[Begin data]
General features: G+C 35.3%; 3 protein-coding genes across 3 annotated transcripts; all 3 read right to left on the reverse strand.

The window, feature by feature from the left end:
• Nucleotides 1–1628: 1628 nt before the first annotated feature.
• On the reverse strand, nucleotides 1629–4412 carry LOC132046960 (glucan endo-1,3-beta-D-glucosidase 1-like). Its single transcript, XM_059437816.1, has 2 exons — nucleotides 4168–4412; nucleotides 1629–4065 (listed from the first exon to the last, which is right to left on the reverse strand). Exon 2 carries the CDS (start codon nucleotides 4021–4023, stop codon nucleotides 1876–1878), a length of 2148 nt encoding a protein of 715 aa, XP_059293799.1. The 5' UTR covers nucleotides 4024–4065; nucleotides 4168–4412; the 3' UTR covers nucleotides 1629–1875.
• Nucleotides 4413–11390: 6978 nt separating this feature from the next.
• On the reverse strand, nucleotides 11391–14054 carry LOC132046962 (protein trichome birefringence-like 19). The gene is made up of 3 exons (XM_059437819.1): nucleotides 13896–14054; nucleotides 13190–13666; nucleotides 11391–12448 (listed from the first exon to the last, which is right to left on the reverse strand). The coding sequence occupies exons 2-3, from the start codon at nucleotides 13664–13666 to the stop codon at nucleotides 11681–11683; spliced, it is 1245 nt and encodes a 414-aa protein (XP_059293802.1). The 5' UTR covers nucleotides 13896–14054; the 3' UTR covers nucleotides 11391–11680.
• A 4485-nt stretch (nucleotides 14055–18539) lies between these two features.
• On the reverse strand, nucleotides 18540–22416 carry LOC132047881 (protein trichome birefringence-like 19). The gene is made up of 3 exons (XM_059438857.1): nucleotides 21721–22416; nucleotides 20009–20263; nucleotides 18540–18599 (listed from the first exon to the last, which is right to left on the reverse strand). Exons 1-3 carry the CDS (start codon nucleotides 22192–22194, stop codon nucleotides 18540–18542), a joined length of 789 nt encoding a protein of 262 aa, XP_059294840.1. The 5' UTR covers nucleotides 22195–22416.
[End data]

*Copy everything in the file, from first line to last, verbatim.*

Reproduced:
General features: G+C 35.3%; 3 protein-coding genes across 3 annotated transcripts; all 3 read right to left on the reverse strand.

The window, feature by feature from the left end:
• Nucleotides 1–1628: 1628 nt before the first annotated feature.
• On the reverse strand, nucleotides 1629–4412 carry LOC132046960 (glucan endo-1,3-beta-D-glucosidase 1-like). Its single transcript, XM_059437816.1, has 2 exons — nucleotides 4168–4412; nucleotides 1629–4065 (listed from the first exon to the last, which is right to left on the reverse strand). Exon 2 carries the CDS (start codon nucleotides 4021–4023, stop codon nucleotides 1876–1878), a length of 2148 nt encoding a protein of 715 aa, XP_059293799.1. The 5' UTR covers nucleotides 4024–4065; nucleotides 4168–4412; the 3' UTR covers nucleotides 1629–1875.
• Nucleotides 4413–11390: 6978 nt separating this feature from the next.
• On the reverse strand, nucleotides 11391–14054 carry LOC132046962 (protein trichome birefringence-like 19). The gene is made up of 3 exons (XM_059437819.1): nucleotides 13896–14054; nucleotides 13190–13666; nucleotides 11391–12448 (listed from the first exon to the last, which is right to left on the reverse strand). The coding sequence occupies exons 2-3, from the start codon at nucleotides 13664–13666 to the stop codon at nucleotides 11681–11683; spliced, it is 1245 nt and encodes a 414-aa protein (XP_059293802.1). The 5' UTR covers nucleotides 13896–14054; the 3' UTR covers nucleotides 11391–11680.
• A 4485-nt stretch (nucleotides 14055–18539) lies between these two features.
• On the reverse strand, nucleotides 18540–22416 carry LOC132047881 (protein trichome birefringence-like 19). The gene is made up of 3 exons (XM_059438857.1): nucleotides 21721–22416; nucleotides 20009–20263; nucleotides 18540–18599 (listed from the first exon to the last, which is right to left on the reverse strand). Exons 1-3 carry the CDS (start codon nucleotides 22192–22194, stop codon nucleotides 18540–18542), a joined length of 789 nt encoding a protein of 262 aa, XP_059294840.1. The 5' UTR covers nucleotides 22195–22416.